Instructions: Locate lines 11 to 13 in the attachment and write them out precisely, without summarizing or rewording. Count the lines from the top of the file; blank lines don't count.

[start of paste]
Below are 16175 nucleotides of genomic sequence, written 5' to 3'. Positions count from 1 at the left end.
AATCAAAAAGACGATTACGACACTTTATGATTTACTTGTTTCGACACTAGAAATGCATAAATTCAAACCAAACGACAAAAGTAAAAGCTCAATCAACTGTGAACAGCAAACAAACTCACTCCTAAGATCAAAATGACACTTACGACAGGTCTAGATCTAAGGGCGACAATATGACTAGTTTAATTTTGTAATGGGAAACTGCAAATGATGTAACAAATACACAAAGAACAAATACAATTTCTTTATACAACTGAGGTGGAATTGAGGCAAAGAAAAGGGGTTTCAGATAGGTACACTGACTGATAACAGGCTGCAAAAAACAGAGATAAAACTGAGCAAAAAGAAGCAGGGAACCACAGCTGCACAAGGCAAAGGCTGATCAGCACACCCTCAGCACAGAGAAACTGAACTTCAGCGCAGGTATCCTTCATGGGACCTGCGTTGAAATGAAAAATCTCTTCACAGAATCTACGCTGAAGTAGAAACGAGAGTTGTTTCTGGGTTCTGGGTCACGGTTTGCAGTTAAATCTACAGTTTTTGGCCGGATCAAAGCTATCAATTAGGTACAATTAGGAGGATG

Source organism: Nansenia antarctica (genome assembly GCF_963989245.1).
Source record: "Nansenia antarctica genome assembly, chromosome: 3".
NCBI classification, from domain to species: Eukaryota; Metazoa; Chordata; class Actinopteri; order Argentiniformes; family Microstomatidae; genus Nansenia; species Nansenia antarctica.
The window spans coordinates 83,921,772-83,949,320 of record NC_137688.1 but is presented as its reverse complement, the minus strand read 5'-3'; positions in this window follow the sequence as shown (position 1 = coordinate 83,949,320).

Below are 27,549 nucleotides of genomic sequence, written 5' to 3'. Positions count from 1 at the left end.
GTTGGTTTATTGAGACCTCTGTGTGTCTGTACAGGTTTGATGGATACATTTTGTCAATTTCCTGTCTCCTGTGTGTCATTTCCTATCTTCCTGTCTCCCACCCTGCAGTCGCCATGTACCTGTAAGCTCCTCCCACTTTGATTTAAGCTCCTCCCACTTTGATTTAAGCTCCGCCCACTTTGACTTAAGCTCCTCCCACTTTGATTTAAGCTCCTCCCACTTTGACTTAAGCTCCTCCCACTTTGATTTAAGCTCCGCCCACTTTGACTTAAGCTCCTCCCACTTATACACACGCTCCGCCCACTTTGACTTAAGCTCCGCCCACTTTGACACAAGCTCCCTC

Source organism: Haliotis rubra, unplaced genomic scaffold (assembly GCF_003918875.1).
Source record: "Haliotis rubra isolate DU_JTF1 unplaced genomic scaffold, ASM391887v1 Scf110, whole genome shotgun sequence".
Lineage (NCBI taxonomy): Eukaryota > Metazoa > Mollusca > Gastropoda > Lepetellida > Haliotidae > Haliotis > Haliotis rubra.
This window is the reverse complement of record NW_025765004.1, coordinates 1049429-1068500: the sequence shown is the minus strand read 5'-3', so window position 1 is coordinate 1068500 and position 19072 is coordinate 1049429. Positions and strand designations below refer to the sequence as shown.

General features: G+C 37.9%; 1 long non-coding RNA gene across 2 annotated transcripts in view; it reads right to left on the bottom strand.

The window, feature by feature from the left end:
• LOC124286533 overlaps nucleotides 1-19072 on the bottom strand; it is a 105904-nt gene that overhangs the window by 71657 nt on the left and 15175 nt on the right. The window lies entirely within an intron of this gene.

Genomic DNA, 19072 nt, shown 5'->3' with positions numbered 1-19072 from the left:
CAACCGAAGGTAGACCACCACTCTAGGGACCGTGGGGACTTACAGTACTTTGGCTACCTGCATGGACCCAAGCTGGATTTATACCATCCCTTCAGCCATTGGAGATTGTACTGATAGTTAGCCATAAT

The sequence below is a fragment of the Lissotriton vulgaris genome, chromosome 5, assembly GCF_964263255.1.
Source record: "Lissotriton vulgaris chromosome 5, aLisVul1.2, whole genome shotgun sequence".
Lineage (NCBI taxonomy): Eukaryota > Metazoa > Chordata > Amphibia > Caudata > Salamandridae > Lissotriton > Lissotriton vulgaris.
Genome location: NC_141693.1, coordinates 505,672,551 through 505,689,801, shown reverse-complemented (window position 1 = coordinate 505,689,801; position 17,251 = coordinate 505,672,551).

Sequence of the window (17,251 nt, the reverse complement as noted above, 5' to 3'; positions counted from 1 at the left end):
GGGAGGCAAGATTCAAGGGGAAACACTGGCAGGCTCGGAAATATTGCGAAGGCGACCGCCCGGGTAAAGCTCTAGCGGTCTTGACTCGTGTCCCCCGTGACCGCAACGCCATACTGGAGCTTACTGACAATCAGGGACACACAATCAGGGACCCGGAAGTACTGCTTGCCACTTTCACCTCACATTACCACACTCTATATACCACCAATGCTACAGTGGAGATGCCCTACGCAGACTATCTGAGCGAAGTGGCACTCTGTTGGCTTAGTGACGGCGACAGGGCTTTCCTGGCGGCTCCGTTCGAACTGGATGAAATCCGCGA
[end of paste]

Lineage (NCBI taxonomy): Eukaryota > Metazoa > Mollusca > Gastropoda > Lepetellida > Haliotidae > Haliotis > Haliotis rubra.
This window is the reverse complement of record NW_025765004.1, coordinates 1049429-1068500: the sequence shown is the minus strand read 5'-3', so window position 1 is coordinate 1068500 and position 19072 is coordinate 1049429. Positions and strand designations below refer to the sequence as shown.

General features: G+C 37.9%; 1 long non-coding RNA gene across 2 annotated transcripts in view; it reads right to left on the bottom strand.